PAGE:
A great many factors can influence the size of a population of a certain species located within a certain area. What can these factors be and how do they influence one another?
A population of a species filling a certain niche in an area does not exist in a vacuum. They are involved within the greater biological community in which various species interact with each other on a whole host of different levels. For example, if the certain species we are looking at are primary consumers in the habitat then they are dependent upon the number of edible plant resources available in the area. The point at which the resources stop being enough to support additional growth of the population is known as the carrying capacity of that area. In other words, the population can only grow so much before demand outstrips the supply and in extreme cases can lead to the decline of the species. The population of predators, (or secondary consumers and so on) disease, loss of habitat, and reproductive issues such as the loss of genetic variation can all have effects on the population size of a certain species.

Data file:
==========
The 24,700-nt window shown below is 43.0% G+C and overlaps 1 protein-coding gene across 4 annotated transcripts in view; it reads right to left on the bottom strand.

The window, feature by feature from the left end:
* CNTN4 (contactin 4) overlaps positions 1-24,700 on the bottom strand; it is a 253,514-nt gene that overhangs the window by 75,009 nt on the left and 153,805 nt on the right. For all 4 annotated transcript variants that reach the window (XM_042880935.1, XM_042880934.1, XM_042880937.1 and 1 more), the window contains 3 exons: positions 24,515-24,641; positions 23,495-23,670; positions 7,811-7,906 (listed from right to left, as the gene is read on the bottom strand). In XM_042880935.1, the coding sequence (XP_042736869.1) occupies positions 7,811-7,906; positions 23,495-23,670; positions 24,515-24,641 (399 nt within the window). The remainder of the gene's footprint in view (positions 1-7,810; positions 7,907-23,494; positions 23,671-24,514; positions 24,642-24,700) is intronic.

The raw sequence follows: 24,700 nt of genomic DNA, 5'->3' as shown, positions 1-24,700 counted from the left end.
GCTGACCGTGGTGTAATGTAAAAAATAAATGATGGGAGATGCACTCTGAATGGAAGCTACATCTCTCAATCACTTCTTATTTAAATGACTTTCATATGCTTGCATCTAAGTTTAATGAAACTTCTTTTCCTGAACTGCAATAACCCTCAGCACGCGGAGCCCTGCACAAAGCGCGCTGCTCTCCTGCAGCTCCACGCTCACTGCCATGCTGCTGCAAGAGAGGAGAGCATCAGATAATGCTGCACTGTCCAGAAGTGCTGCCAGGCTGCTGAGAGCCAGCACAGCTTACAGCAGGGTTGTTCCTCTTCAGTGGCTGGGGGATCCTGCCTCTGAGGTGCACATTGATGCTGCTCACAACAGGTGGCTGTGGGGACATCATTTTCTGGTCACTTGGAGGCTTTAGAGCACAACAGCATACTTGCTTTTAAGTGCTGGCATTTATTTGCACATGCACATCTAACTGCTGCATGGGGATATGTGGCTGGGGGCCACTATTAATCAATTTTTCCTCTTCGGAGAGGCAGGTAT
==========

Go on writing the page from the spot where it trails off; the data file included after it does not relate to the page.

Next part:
During the time period of (roughly) 1955-1975, the United States was involved in the Vietnam War during which more than 58,000 American servicemen lost their lives. The war eventually ended with the failure of the United States to keep the North Vietnamese from overrunning the south mostly due to the negative public approval of increased military intervention. What other factors made the United States unable to completely stop the advances of the NVA and Viet Cong?
The loss of the Vietnam War can be traced to very many different causes. However, it is generally agreed that a combination of bombing supply routes that could be easily re-routed by the enemy such as the Ho Chi Minh trail, the emphasis of body count instead of territorial gains by U.S. commanders, and the ability of the enemy such as the Viet Cong to hide in plain sight among the civilians and others led to the collapse of a feasible victory in the conflict.
Metaphors are one of the most powerful tools in writing for creating meaning by directly comparing two things that someone wouldn't normally associate together. Besides this, what other facts about metaphors make them so powerful and thus be used throughout the history of literature?
Metaphors generally use more 'concrete' words as in regular verbs or nouns than many other types of literary devices. The use of these words in the comparison of different things instead of more abstract words such as adverbs and adjectives is more powerful because the association is directly made into the reader's head. It is akin to 'showing' the reader the meaning of the piece rather than just telling.